# 1.6 Basic definitions in stochastic processes

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A random or stochastic process is the assignment of a function of a real variable to each sample point  in a sample space. Thus, the process $X(, t)$ can be considered a function of two variables. For each  , the time function must be well-behaved and may or may not look random to the eye.Each time function of the process is called a sample function and must be defined over the entire domain of interest. For each $t$ , we have a function of  , which is precisely the definition of a random variable. Hence the amplitude of a random process is a random variable. The amplitude distribution of a process refers to the probability density function of the amplitude: $p(X(t), x)$ . By examining the process's amplitude at several instants, the joint amplitude distribution can also be defined.For the purposes of this module, a process is said to be stationary when the joint amplitude distribution depends on the differences between the selected time instants.

The expected value or mean of a process is the expected value of the amplitude at each $t$ . $(X(t))={m}_{X}(t)=\int_{()} \,d x$ x p X t x For the most part, we take the mean to be zero. The correlation function is the first-order joint moment between the process's amplitudes at two times. ${R}_{X}({t}_{1}, {t}_{2})=\int_{()} \,d {x}_{2}$ x 1 x 1 x 2 p X t 1 X t 2 x 1 x 2 Since the joint distribution for stationary processes depends only on the time difference, correlation functions of stationaryprocesses depend only on $\left|{t}_{1}-{t}_{2}\right|$ . In this case, correlation functions are really functions of a single variable (the time difference) and areusually written as ${R}_{X}()$ where $={t}_{1}-{t}_{2}$ . Related to the correlation function is the covariance function ${K}_{X}()$ , which equals the correlation function minus the square of the mean. ${K}_{X}()={R}_{X}()-{m}_{X}^{2}$ The variance of the process equals the covariance function evaluated as the origin. The power spectrum of a stationary process is the Fourier Transform of the correlationfunction. ${}_{X}()=\int_{()} \,d$ R X A particularly important example of a random process is white noise . The process $X(t)$ is said to be white if it has zero mean and a correlation function proportional to an impulse. $(X(t))=0$ ${R}_{X}()=\frac{{N}_{0}}{2}()$ The power spectrum of white noise is constant for all frequencies, equaling $\frac{{N}_{0}}{2}$ which is known as the spectral height .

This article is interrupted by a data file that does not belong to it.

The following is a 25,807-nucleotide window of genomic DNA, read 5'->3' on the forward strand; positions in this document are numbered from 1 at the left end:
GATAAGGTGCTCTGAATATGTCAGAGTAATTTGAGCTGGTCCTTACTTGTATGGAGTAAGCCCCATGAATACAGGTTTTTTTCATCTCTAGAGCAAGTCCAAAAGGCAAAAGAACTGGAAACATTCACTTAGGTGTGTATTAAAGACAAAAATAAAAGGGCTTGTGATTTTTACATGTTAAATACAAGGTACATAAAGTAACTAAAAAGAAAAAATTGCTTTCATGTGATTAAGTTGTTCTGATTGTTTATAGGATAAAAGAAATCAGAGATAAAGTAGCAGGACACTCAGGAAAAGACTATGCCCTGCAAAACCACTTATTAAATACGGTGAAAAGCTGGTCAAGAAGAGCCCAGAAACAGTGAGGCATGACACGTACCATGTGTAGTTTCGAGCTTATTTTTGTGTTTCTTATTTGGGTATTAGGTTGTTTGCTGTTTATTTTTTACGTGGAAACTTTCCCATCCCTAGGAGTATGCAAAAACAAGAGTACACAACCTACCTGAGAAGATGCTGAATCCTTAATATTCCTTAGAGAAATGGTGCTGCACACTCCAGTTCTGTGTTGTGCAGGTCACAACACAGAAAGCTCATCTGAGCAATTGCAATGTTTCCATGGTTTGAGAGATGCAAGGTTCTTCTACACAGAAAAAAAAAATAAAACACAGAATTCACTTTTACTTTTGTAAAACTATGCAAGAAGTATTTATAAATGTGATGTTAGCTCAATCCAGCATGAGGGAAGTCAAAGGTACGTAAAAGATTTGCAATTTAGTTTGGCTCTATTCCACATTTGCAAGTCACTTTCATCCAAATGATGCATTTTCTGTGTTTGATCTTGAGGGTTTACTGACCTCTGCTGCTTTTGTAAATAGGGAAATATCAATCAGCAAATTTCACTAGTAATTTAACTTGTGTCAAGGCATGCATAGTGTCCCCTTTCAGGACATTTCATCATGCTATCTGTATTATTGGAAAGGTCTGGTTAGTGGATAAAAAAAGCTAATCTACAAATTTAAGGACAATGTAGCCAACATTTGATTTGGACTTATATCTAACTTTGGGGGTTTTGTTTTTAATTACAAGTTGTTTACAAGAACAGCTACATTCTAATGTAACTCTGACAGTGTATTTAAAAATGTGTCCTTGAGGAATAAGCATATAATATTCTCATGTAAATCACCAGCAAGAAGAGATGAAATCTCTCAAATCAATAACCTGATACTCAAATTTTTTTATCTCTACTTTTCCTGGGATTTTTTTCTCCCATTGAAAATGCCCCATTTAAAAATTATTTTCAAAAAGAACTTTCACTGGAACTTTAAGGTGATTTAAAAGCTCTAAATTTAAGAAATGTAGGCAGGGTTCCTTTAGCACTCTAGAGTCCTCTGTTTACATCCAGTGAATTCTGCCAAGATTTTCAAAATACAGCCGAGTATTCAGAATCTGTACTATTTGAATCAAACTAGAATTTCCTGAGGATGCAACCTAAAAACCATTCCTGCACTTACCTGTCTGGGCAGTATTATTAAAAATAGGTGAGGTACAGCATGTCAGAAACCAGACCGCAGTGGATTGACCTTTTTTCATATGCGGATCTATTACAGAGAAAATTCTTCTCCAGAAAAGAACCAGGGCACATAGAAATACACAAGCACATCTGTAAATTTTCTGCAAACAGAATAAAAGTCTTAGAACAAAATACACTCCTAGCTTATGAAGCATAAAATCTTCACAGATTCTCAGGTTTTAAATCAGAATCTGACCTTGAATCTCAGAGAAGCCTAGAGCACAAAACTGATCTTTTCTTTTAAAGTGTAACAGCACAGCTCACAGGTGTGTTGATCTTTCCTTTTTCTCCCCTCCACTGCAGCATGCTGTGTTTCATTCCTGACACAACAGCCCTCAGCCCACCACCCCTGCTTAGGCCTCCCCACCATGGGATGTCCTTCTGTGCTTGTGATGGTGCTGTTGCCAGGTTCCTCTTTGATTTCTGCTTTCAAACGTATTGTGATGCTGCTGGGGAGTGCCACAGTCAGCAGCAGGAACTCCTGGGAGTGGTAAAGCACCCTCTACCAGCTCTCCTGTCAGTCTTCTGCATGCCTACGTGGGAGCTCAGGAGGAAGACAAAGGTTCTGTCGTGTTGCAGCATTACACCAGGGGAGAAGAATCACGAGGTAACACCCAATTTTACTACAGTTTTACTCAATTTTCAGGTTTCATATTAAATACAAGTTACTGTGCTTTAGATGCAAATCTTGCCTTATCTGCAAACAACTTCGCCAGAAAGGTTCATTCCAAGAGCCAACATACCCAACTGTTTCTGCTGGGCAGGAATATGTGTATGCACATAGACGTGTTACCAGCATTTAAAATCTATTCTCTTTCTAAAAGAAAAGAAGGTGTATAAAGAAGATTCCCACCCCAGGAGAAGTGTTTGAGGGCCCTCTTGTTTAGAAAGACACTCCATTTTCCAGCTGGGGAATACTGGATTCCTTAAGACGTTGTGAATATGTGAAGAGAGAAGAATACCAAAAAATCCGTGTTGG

The curious reader can track down why the spectral height of white noise has the fraction one-half init. This definition is the convention.

When a stationary process $X(t)$ is passed through a stable linear, time-invariant filter, the resulting output $Y(t)$ is also a stationary process having power density spectrum ${}_{Y}()=\left|H(i)\right|^{2}{}_{X}()$ where $H(i)$ is the filter's transfer function.

so some one know about replacing silicon atom with phosphorous in semiconductors device?
how to fabricate graphene ink ?
for screen printed electrodes ?
SUYASH
What is lattice structure?
of graphene you mean?
Ebrahim
or in general
Ebrahim
in general
s.
Graphene has a hexagonal structure
tahir
On having this app for quite a bit time, Haven't realised there's a chat room in it.
Cied
what is biological synthesis of nanoparticles
what's the easiest and fastest way to the synthesize AgNP?
China
Cied
types of nano material
I start with an easy one. carbon nanotubes woven into a long filament like a string
Porter
many many of nanotubes
Porter
what is the k.e before it land
Yasmin
what is the function of carbon nanotubes?
Cesar
I'm interested in nanotube
Uday
what is nanomaterials​ and their applications of sensors.
what is nano technology
what is system testing?
preparation of nanomaterial
Yes, Nanotechnology has a very fast field of applications and their is always something new to do with it...
what is system testing
what is the application of nanotechnology?
Stotaw
In this morden time nanotechnology used in many field . 1-Electronics-manufacturad IC ,RAM,MRAM,solar panel etc 2-Helth and Medical-Nanomedicine,Drug Dilivery for cancer treatment etc 3- Atomobile -MEMS, Coating on car etc. and may other field for details you can check at Google
Azam
anybody can imagine what will be happen after 100 years from now in nano tech world
Prasenjit
after 100 year this will be not nanotechnology maybe this technology name will be change . maybe aftet 100 year . we work on electron lable practically about its properties and behaviour by the different instruments
Azam
name doesn't matter , whatever it will be change... I'm taking about effect on circumstances of the microscopic world
Prasenjit
how hard could it be to apply nanotechnology against viral infections such HIV or Ebola?
Damian
silver nanoparticles could handle the job?
Damian
not now but maybe in future only AgNP maybe any other nanomaterials
Azam
Hello
Uday
I'm interested in Nanotube
Uday
this technology will not going on for the long time , so I'm thinking about femtotechnology 10^-15
Prasenjit
can nanotechnology change the direction of the face of the world
At high concentrations (>0.01 M), the relation between absorptivity coefficient and absorbance is no longer linear. This is due to the electrostatic interactions between the quantum dots in close proximity. If the concentration of the solution is high, another effect that is seen is the scattering of light from the large number of quantum dots. This assumption only works at low concentrations of the analyte. Presence of stray light.
the Beer law works very well for dilute solutions but fails for very high concentrations. why?
how did you get the value of 2000N.What calculations are needed to arrive at it
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